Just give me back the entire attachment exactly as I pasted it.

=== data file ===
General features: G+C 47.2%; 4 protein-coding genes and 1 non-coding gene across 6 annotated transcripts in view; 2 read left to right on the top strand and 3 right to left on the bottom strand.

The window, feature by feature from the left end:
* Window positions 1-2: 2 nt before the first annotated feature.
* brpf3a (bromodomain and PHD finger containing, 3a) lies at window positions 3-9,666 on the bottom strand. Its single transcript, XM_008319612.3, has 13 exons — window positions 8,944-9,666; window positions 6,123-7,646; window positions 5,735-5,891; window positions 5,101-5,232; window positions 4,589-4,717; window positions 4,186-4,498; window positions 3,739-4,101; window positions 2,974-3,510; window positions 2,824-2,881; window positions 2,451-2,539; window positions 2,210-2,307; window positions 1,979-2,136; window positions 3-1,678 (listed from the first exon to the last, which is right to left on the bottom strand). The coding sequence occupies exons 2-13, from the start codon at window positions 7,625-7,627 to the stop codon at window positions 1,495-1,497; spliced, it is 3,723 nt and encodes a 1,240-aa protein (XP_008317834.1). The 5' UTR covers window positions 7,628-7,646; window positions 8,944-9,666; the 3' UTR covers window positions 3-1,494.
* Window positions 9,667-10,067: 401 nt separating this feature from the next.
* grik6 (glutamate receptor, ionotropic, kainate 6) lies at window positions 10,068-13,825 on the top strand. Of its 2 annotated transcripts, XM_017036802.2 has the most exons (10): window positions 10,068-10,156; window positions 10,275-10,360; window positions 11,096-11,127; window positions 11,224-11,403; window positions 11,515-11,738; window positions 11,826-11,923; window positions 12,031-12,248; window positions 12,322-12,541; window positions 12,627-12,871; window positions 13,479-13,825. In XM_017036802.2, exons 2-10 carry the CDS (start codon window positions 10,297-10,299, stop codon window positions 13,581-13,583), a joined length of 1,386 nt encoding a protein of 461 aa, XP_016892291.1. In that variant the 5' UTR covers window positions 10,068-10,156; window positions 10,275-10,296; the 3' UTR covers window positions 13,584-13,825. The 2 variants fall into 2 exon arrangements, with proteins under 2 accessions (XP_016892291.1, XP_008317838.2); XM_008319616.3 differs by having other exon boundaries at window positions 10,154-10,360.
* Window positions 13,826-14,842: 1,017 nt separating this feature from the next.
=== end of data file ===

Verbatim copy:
General features: G+C 47.2%; 4 protein-coding genes and 1 non-coding gene across 6 annotated transcripts in view; 2 read left to right on the top strand and 3 right to left on the bottom strand.

The window, feature by feature from the left end:
* Window positions 1-2: 2 nt before the first annotated feature.
* brpf3a (bromodomain and PHD finger containing, 3a) lies at window positions 3-9,666 on the bottom strand. Its single transcript, XM_008319612.3, has 13 exons — window positions 8,944-9,666; window positions 6,123-7,646; window positions 5,735-5,891; window positions 5,101-5,232; window positions 4,589-4,717; window positions 4,186-4,498; window positions 3,739-4,101; window positions 2,974-3,510; window positions 2,824-2,881; window positions 2,451-2,539; window positions 2,210-2,307; window positions 1,979-2,136; window positions 3-1,678 (listed from the first exon to the last, which is right to left on the bottom strand). The coding sequence occupies exons 2-13, from the start codon at window positions 7,625-7,627 to the stop codon at window positions 1,495-1,497; spliced, it is 3,723 nt and encodes a 1,240-aa protein (XP_008317834.1). The 5' UTR covers window positions 7,628-7,646; window positions 8,944-9,666; the 3' UTR covers window positions 3-1,494.
* Window positions 9,667-10,067: 401 nt separating this feature from the next.
* grik6 (glutamate receptor, ionotropic, kainate 6) lies at window positions 10,068-13,825 on the top strand. Of its 2 annotated transcripts, XM_017036802.2 has the most exons (10): window positions 10,068-10,156; window positions 10,275-10,360; window positions 11,096-11,127; window positions 11,224-11,403; window positions 11,515-11,738; window positions 11,826-11,923; window positions 12,031-12,248; window positions 12,322-12,541; window positions 12,627-12,871; window positions 13,479-13,825. In XM_017036802.2, exons 2-10 carry the CDS (start codon window positions 10,297-10,299, stop codon window positions 13,581-13,583), a joined length of 1,386 nt encoding a protein of 461 aa, XP_016892291.1. In that variant the 5' UTR covers window positions 10,068-10,156; window positions 10,275-10,296; the 3' UTR covers window positions 13,584-13,825. The 2 variants fall into 2 exon arrangements, with proteins under 2 accessions (XP_016892291.1, XP_008317838.2); XM_008319616.3 differs by having other exon boundaries at window positions 10,154-10,360.
* Window positions 13,826-14,842: 1,017 nt separating this feature from the next.